Far-Ultraviolet Observations of the Galactic Supersoft Binary RX J0019.8+2156 (QR Andromedae)

Download
  1. (PDF, 588 KB)
  2. Get@NRC: Far-Ultraviolet Observations of the Galactic Supersoft Binary RX J0019.8+2156 (QR Andromedae) (Opens in a new window)
DOIResolve DOI: http://doi.org/10.1086/322114
AuthorSearch for: ; Search for: ; Search for: ; Search for: ; Search for:
TypeArticle
Journal titleThe Astronomical Journal
ISSN0004-6256
Volume122
Issue3
Pages15721577; # of pages: 6
Subjectbinaries: close; ISM: jets and outflows; stars: individual (RX J0019.8+2156=QR And); ultraviolet emission; X-rays
AbstractFar-Ultraviolet Spectroscopic Explorer spectra were obtained of the supersoft X-ray binary RX J0019.8+2156 (QR And) during 16 consecutive spacecraft orbits, covering the binary orbit (P = 15.85 hr) with about 0.2 phase overlap. The spectrum is dominated by strong H2 absorption (column density ~1020 g cm-2), which appears at the velocity different from other interstellar absorption lines and may be partially circumbinary. This absorption makes study of spectral features from the binary system difficult. The only well-detected emission lines are He II λ1085 and O VI λ1032 (the other line of the O VI doublet, at 1037 Å, is largely obscured by strong H2 absorption). The O VI shows a P Cygni profile that varies in velocity and strength with binary phase. We compare this with similar changes seen in Balmer line profiles. We extract the far-ultraviolet (FUV) light curve and compare it with the optical light curve. There is an eclipse in both wavelength regions, but the FUV minimum lasts much longer, well beyond the visible light egress. The FUV results are discussed in connection with the binary model and mass flows within the system.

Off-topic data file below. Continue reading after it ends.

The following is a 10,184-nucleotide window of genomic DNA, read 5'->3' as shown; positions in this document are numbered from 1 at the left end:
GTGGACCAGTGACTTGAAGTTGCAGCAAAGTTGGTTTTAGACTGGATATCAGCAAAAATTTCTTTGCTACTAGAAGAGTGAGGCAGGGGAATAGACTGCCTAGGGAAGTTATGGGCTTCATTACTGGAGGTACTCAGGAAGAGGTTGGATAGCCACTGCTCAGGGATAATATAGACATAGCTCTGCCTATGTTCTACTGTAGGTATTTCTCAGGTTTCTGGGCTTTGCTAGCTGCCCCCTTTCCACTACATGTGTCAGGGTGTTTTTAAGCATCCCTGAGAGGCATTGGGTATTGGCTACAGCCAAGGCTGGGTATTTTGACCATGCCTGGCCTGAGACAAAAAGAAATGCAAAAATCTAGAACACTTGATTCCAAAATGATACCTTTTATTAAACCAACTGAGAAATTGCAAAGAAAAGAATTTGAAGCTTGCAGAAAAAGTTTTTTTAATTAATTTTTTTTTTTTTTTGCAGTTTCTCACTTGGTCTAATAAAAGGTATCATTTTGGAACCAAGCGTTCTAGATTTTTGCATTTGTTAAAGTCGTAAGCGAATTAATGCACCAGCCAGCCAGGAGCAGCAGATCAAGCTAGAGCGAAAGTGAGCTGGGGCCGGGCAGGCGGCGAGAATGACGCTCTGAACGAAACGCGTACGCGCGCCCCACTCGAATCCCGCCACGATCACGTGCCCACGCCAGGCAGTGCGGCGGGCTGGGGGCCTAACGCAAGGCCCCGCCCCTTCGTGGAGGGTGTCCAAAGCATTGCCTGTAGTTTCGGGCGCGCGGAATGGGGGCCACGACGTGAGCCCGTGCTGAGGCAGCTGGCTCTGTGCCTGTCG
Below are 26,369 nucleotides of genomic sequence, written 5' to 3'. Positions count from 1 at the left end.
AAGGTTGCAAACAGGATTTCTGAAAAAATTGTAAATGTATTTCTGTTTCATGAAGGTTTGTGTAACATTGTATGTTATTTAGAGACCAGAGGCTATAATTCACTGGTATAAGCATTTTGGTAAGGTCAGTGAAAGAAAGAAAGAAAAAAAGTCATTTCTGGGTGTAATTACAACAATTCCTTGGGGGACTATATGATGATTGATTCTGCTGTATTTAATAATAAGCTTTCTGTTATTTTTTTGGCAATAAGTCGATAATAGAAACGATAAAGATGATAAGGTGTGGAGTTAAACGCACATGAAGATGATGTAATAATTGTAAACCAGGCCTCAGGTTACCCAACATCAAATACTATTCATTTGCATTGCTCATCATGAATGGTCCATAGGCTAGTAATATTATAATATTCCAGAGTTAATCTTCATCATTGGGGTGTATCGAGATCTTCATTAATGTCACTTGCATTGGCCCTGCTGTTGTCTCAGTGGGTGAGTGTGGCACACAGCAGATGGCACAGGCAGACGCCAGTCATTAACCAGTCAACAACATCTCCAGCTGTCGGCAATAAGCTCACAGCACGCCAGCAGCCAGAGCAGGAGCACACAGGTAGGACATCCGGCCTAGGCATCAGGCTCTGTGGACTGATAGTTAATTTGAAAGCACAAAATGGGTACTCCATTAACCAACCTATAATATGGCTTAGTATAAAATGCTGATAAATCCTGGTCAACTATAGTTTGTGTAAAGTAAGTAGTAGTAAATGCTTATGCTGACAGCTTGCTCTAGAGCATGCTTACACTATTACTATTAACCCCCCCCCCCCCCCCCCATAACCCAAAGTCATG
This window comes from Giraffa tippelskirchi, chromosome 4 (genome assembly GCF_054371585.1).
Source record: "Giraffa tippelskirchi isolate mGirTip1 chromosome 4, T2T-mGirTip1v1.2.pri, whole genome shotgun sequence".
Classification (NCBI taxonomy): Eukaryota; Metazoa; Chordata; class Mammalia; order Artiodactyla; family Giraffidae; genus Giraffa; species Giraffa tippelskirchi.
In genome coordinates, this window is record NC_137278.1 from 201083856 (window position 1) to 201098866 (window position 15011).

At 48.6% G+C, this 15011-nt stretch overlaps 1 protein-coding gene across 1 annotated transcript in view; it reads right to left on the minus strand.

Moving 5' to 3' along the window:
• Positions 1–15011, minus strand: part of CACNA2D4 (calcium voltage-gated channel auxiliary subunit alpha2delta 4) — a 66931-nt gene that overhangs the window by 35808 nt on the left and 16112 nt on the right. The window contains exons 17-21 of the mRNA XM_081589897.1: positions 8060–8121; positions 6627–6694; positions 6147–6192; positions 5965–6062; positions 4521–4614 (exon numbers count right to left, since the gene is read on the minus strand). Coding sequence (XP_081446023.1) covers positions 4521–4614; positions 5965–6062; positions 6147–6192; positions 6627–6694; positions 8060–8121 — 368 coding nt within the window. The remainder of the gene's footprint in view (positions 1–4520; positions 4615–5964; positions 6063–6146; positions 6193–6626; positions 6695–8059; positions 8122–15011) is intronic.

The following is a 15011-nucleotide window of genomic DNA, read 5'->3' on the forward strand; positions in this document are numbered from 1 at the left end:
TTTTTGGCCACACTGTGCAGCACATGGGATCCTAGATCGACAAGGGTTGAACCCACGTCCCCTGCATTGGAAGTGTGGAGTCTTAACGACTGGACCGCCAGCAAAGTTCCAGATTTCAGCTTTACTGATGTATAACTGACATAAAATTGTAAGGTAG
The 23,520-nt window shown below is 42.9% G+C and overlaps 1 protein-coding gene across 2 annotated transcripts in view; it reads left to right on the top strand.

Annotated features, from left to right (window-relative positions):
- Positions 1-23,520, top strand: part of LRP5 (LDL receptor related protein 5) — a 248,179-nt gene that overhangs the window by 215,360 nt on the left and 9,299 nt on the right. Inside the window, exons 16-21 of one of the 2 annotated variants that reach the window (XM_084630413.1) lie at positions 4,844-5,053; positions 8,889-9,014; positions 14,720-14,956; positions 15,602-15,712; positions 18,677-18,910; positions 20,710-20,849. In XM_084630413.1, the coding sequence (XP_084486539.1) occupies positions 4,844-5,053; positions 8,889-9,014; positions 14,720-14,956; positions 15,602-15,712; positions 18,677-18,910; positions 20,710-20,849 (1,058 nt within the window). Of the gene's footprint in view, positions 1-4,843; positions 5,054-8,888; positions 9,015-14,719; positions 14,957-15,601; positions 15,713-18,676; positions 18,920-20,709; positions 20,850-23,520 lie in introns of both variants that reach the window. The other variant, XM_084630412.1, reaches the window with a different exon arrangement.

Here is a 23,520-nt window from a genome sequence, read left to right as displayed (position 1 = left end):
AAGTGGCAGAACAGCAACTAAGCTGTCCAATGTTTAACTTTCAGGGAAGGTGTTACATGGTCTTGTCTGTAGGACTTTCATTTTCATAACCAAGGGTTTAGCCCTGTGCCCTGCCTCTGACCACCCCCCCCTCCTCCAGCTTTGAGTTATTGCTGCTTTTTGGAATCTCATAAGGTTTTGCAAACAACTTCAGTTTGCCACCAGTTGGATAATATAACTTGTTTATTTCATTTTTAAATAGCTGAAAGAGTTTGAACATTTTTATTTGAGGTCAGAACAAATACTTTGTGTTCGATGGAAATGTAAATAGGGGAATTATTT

Publication date
LanguageEnglish
AffiliationNRC Herzberg Institute of Astrophysics; National Research Council Canada
Peer reviewedYes
NPARC number21275274
Export citationExport as RIS
Report a correctionReport a correction
Record identifier06dd086f-351d-4c62-94e5-fd8e1e4187a3
Record created2015-05-28
Record modified2016-05-09
Bookmark and share
  • Share this page with Facebook (Opens in a new window)
  • Share this page with Twitter (Opens in a new window)
  • Share this page with Google+ (Opens in a new window)
  • Share this page with Delicious (Opens in a new window)